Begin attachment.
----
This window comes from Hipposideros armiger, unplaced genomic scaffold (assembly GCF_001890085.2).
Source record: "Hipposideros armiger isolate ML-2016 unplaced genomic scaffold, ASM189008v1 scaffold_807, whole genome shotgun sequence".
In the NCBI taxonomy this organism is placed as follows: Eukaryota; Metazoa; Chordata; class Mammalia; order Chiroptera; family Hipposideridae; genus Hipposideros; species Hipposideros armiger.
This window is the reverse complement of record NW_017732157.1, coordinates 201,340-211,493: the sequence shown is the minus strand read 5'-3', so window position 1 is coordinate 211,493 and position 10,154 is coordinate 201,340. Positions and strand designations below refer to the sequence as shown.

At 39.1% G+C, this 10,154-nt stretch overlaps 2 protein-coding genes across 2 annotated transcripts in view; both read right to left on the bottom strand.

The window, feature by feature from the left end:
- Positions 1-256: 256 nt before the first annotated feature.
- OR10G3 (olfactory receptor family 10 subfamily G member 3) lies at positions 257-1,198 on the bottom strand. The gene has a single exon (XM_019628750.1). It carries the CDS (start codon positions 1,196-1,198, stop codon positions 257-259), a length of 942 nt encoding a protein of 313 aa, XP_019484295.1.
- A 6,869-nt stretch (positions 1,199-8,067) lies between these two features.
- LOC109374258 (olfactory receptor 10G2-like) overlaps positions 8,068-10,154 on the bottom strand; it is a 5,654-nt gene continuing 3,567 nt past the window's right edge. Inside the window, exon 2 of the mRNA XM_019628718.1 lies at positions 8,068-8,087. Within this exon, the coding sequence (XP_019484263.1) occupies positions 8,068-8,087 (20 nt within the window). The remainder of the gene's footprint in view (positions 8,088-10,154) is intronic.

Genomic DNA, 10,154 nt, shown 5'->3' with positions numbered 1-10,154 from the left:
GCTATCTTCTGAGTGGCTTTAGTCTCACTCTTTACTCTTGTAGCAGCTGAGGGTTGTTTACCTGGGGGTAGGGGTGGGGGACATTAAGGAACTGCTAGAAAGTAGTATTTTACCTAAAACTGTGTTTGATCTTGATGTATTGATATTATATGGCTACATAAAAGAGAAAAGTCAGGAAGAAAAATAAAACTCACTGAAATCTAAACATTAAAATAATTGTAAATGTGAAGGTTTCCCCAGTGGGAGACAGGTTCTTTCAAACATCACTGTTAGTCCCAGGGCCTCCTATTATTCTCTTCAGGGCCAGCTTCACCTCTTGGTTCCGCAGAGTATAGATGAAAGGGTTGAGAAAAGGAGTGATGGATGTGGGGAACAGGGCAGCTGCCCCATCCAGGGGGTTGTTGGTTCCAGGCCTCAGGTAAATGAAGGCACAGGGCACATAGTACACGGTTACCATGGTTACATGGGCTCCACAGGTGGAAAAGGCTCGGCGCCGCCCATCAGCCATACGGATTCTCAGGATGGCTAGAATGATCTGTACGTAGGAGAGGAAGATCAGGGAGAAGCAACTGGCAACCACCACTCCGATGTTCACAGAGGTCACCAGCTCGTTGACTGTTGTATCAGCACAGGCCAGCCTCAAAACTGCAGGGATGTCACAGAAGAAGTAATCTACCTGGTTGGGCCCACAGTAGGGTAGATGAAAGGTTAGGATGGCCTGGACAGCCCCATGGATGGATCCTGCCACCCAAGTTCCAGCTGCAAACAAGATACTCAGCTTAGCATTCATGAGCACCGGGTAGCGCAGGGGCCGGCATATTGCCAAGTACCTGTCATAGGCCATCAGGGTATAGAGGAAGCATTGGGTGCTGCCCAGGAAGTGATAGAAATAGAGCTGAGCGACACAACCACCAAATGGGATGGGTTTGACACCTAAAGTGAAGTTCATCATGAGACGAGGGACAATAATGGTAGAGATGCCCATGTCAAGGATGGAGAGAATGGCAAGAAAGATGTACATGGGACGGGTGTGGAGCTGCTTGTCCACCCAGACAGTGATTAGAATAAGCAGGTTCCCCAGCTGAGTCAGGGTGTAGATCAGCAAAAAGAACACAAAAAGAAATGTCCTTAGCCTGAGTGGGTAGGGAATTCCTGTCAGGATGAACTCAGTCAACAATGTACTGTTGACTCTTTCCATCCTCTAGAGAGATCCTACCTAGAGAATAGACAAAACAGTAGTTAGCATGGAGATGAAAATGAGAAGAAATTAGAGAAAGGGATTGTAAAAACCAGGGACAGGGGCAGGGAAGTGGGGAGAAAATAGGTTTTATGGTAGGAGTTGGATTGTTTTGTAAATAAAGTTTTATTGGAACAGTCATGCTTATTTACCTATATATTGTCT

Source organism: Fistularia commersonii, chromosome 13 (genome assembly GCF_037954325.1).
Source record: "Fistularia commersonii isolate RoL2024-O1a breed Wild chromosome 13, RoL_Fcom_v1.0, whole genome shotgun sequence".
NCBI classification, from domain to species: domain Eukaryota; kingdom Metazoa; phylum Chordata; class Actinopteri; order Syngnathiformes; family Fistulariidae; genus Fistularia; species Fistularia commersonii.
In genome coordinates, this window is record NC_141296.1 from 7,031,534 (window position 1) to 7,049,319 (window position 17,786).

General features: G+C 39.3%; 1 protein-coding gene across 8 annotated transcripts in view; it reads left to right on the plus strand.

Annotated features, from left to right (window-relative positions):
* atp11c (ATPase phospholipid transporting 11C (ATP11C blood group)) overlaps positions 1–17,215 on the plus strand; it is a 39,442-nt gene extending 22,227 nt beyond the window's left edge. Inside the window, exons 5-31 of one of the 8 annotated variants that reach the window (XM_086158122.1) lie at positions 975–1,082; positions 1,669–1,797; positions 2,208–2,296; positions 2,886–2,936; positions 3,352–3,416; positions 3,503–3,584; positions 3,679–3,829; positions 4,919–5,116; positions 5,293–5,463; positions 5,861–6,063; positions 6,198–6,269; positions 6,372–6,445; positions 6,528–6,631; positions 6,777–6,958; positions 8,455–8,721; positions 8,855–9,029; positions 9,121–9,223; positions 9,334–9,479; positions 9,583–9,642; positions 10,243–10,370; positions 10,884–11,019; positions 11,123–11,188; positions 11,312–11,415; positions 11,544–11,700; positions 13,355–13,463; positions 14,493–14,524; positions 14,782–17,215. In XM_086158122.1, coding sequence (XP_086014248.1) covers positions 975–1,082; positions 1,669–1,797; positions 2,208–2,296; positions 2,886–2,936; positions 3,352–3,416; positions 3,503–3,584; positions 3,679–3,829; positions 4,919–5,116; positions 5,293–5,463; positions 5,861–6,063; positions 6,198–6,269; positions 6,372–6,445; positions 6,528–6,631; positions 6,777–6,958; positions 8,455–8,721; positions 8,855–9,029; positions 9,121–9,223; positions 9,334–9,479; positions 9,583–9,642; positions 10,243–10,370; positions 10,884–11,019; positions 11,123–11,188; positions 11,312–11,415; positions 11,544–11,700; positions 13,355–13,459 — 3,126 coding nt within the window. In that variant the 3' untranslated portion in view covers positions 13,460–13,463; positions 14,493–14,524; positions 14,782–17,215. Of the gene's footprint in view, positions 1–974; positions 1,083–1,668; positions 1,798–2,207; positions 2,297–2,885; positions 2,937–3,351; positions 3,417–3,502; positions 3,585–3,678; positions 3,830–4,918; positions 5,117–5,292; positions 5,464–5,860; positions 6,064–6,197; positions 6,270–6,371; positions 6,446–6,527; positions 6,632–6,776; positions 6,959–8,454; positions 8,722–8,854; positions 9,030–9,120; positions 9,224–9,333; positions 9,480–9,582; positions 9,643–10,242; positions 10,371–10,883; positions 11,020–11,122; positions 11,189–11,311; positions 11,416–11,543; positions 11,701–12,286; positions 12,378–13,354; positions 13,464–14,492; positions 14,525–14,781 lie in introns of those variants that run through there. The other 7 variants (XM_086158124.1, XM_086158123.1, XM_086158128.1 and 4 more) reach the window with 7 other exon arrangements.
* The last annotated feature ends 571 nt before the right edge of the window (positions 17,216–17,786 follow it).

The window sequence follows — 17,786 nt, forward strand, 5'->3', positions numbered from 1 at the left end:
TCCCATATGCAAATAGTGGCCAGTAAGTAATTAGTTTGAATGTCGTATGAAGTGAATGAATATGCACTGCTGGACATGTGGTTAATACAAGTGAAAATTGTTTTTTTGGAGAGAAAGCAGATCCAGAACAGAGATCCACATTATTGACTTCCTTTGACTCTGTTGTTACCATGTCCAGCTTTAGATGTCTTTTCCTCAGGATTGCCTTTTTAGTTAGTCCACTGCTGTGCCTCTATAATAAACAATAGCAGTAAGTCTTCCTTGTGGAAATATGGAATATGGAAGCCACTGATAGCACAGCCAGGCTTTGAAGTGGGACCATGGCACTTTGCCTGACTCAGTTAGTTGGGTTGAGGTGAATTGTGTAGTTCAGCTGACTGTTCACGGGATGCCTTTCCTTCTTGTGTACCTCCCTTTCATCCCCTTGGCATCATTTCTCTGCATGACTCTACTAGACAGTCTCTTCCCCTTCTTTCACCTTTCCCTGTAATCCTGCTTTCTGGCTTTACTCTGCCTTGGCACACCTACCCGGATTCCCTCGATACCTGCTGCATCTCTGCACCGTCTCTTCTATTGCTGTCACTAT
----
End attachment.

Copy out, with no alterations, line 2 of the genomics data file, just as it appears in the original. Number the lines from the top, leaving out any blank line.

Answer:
Source record: "Hipposideros armiger isolate ML-2016 unplaced genomic scaffold, ASM189008v1 scaffold_807, whole genome shotgun sequence".